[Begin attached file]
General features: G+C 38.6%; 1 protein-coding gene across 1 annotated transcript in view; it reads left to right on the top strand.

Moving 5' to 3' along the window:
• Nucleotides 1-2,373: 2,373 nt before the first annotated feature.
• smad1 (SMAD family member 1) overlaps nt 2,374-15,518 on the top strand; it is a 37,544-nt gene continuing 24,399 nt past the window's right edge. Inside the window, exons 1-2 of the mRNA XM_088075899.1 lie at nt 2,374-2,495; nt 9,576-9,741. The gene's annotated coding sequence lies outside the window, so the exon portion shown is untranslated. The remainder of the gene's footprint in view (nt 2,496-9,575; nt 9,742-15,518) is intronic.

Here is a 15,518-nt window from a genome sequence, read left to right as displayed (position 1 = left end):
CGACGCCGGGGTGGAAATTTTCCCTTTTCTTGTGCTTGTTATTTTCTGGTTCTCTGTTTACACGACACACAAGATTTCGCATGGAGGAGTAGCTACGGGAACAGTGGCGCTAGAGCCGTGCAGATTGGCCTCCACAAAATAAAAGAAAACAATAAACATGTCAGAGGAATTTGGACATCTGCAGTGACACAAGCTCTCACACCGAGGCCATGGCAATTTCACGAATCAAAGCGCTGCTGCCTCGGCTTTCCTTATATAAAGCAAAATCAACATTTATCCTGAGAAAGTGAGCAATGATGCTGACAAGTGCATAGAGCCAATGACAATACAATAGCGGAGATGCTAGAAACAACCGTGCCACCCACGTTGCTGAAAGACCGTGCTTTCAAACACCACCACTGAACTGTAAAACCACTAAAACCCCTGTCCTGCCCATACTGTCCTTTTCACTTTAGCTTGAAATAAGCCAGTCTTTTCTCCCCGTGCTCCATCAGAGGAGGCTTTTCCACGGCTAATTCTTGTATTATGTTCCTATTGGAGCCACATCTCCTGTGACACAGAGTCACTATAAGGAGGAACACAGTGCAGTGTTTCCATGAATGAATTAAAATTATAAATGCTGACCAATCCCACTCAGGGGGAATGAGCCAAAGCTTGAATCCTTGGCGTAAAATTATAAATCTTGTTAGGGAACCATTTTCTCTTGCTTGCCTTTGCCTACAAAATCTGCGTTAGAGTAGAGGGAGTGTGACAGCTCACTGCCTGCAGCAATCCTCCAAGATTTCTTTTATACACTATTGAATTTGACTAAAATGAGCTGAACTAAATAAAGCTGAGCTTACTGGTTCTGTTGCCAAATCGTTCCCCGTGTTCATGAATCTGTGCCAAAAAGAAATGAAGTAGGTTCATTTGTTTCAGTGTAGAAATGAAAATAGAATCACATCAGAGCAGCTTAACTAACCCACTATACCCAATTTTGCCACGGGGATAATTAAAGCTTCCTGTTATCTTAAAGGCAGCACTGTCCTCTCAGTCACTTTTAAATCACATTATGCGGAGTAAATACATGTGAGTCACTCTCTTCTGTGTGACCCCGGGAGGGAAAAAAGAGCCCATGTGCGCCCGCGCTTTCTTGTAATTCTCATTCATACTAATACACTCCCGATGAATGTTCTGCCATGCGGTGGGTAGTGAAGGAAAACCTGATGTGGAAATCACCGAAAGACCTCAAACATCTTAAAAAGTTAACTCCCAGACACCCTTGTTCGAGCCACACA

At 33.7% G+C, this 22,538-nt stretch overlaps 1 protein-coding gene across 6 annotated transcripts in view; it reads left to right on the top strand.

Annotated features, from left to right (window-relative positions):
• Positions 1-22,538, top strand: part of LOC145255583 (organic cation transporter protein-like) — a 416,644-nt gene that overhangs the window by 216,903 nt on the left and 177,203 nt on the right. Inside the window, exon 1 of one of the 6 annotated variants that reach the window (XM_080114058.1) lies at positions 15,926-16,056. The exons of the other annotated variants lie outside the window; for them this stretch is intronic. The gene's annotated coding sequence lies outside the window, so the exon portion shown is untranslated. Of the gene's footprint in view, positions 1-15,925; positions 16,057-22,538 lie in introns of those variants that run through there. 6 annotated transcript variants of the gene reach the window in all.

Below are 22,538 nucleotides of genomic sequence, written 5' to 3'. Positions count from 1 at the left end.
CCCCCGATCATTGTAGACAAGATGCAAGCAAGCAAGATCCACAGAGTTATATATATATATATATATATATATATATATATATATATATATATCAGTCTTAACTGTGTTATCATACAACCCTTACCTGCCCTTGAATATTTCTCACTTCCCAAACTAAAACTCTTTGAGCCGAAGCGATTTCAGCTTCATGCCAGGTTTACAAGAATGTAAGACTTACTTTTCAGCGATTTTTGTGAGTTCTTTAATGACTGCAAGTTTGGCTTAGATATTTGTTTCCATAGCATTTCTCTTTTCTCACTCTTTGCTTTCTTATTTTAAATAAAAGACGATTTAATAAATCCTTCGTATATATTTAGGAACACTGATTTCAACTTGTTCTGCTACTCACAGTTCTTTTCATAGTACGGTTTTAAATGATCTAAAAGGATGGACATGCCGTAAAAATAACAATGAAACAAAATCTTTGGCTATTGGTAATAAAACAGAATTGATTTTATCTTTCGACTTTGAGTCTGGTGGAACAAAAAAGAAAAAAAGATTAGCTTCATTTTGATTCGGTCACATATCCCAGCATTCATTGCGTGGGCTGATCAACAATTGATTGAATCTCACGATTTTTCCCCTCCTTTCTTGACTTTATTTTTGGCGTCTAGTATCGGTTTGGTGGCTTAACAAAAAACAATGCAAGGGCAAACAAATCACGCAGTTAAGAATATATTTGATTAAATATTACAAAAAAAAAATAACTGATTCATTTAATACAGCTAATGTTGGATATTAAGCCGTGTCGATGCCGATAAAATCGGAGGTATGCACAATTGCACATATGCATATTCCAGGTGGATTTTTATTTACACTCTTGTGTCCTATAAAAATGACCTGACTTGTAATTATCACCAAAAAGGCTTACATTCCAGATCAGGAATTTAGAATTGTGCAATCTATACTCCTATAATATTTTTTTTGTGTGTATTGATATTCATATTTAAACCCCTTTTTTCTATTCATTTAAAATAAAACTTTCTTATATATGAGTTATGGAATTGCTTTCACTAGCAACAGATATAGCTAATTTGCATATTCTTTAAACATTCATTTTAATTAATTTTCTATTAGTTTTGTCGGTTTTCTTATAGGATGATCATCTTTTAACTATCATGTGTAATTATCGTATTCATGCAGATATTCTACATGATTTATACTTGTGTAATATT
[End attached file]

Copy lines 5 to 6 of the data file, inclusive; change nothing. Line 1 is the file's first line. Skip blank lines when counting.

Here is a 15,518-nt window from a genome sequence, read left to right as displayed (position 1 = left end):
CGACGCCGGGGTGGAAATTTTCCCTTTTCTTGTGCTTGTTATTTTCTGGTTCTCTGTTTACACGACACACAAGATTTCGCATGGAGGAGTAGCTACGGGAACAGTGGCGCTAGAGCCGTGCAGATTGGCCTCCACAAAATAAAAGAAAACAATAAACATGTCAGAGGAATTTGGACATCTGCAGTGACACAAGCTCTCACACCGAGGCCATGGCAATTTCACGAATCAAAGCGCTGCTGCCTCGGCTTTCCTTATATAAAGCAAAATCAACATTTATCCTGAGAAAGTGAGCAATGATGCTGACAAGTGCATAGAGCCAATGACAATACAATAGCGGAGATGCTAGAAACAACCGTGCCACCCACGTTGCTGAAAGACCGTGCTTTCAAACACCACCACTGAACTGTAAAACCACTAAAACCCCTGTCCTGCCCATACTGTCCTTTTCACTTTAGCTTGAAATAAGCCAGTCTTTTCTCCCCGTGCTCCATCAGAGGAGGCTTTTCCACGGCTAATTCTTGTATTATGTTCCTATTGGAGCCACATCTCCTGTGACACAGAGTCACTATAAGGAGGAACACAGTGCAGTGTTTCCATGAATGAATTAAAATTATAAATGCTGACCAATCCCACTCAGGGGGAATGAGCCAAAGCTTGAATCCTTGGCGTAAAATTATAAATCTTGTTAGGGAACCATTTTCTCTTGCTTGCCTTTGCCTACAAAATCTGCGTTAGAGTAGAGGGAGTGTGACAGCTCACTGCCTGCAGCAATCCTCCAAGATTTCTTTTATACACTATTGAATTTGACTAAAATGAGCTGAACTAAATAAAGCTGAGCTTACTGGTTCTGTTGCCAAATCGTTCCCCGTGTTCATGAATCTGTGCCAAAAAGAAATGAAGTAGGTTCATTTGTTTCAGTGTAGAAATGAAAATAGAATCACATCAGAGCAGCTTAACTAACCCACTATACCCAATTTTGCCACGGGGATAATTAAAGCTTCCTGTTATCTTAAAGGCAGCACTGTCCTCTCAGTCACTTTTAAATCACATTATGCGGAGTAAATACATGTGAGTCACTCTCTTCTGTGTGACCCCGGGAGGGAAAAAAGAGCCCATGTGCGCCCGCGCTTTCTTGTAATTCTCATTCATACTAATACACTCCCGATGAATGTTCTGCCATGCGGTGGGTAGTGAAGGAAAACCTGATGTGGAAATCACCGAAAGACCTCAAACATCTTAAAAAGTTAACTCCCAGACACCCTTGTTCGAGCCACACA